Of all the far-right parties the New Conservative Party is the most long-established. It has roots in Christian social conservatism. In the 2020 general election the party got 1.48 percent of the party vote, the highest vote of all the far-right groups. Since October 2021 the New Conservatives have had joint leaders in Helen Houghton and Ted Johnson. Johnson is described as ‘Kiwi Samoan.’ The party claims to have moved more towards the centre right under this leadership. If that is the case, it has not resulted in popularity. They stood Helen Houghton in June’s Tauranga by-election to get a derisory 103 votes, the lowest polling of four far-right candidates.

The ONE Party completes this round-up of the far right. It was founded in 2019 by Stephanie Hawawira and Edward Shanly as Christian fundamentalist theocratic party, similar to Destiny Church’s Vision NZ. In 2020 it won just 0.28 percent of the party vote. There was a deal with Vision NZ whereby ONE did not contest Waiariki and Vision NZ did not contest Te Tai Tokerau. Even so, ONE’s Janice Arahanga-Epiha only got 1.6 percent of the candidate vote in Te Tai Tokerau. In December 2021 co-leaders Hawawira and Shanly stood down to be replaced by Ian Johnson, Allan Cawood and Kariana Black. In the Tauranga by-election Cawood could only pick up 182 votes (0.87 percent).

Problems in organising against the far right and fascists

There is a distinction to be made between the far right and fascists; a distinction that the left sometimes fails to make. In truth, the distinction is not always easy to make. There is a considerable overlap in ideology. And, in accordance with the theory of dialectical materialism, society is in a state of flux. Conservatives today may become fascist tomorrow. Contrariwise the undoubtedly fascist Front National in France has transformed itself into a less extreme party and renamed itself Rassemblement National. Is Rassemblement National fascist, hiding a fascist core awaiting the time to switch to violent street action? I don’t know. What I am sure of is that the distinction between fascist and far right is not an arbitrary one.

This brief definition of fascism is a summary taken from the writings of the two great analysts of fascism: Clara Zetkin and Leon Trotsky.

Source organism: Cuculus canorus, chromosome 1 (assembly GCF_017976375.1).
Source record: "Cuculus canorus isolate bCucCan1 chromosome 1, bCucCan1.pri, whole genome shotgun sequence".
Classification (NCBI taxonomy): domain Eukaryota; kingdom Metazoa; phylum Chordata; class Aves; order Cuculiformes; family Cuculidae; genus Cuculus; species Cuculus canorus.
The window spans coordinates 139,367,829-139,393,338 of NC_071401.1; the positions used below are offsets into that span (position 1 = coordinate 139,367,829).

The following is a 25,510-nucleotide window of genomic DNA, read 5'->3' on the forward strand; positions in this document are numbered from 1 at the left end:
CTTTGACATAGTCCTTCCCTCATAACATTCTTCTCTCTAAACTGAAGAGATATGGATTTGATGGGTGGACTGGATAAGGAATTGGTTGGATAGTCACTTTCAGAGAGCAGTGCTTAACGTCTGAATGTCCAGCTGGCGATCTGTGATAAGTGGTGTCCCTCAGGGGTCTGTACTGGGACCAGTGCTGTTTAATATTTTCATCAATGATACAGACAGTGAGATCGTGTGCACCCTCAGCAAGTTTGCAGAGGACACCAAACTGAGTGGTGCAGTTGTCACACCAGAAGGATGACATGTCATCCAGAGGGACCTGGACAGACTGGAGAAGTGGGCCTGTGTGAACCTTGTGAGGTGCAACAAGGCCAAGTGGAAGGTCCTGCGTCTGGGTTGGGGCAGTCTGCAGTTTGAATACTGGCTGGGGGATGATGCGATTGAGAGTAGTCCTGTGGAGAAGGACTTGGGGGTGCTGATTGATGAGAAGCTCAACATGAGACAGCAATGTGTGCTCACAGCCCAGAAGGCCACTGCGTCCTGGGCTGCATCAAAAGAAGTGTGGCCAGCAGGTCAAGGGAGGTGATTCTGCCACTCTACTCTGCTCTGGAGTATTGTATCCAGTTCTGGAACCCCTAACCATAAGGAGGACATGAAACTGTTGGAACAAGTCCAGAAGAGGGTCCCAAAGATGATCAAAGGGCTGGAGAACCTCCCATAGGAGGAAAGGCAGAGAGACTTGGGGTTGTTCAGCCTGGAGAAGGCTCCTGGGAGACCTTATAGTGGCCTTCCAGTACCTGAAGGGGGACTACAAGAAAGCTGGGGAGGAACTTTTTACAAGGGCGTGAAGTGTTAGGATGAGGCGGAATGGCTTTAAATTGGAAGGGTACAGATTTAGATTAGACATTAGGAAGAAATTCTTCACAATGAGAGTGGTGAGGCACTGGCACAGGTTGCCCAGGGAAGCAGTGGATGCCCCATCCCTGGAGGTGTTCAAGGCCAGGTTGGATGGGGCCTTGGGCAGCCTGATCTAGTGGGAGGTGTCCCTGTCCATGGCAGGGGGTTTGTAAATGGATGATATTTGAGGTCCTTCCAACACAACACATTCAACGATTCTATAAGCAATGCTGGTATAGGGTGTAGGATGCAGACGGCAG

• It is a reaction to a political and economic crisis in society that the working-class movement has failed to resolve through a socialist revolution.
  • It makes its appeal to primarily to insecure middle-class layers, but also to the unemployed and demoralised workers.
  • It seeks to dominate the streets with this plebeian mass movement. It deploys violence against the left and victimised groups.
  • It uses racism and extreme nationalism to bind its supporters into an imagined national community.
  • Fascism deploys revolutionary anti-capitalist rhetoric until such time that it has proved its usefulness to, and won the support of, the capitalist class.
  • It is a dagger aimed at the heart of the working class. Whether it was under Hitler, Mussolini or Franco, on coming to power the fascists murdered or imprisoned communists, socialists, anarchists and trade unionists.

None of the parties discussed in the section above fully fit this definition of fascism. The FRC comes closest but as there is not a really deep political and economic crisis in Aotearoa at present they are unlikely to develop into a fully-fledged fascist movement for now, if ever.

The struggle in Aotearoa today is against forces that are best described as far-right. This assessment affects tactics. In the revolutionary socialist tradition fascist parties are not accorded freedom of speech. This is because fascist regimes are based on mass murder and exclusion of democracy. Otherwise we believe in free speech, even for political enemies. If anti-fascists were to forcibly prevent far-right, but not fascist, groups from exercising free speech they would damage their cause. The far right must be fought politically by attacking their ideas, which is not too difficult, and by organising as large as possible non-violent action to demonstrate opposition.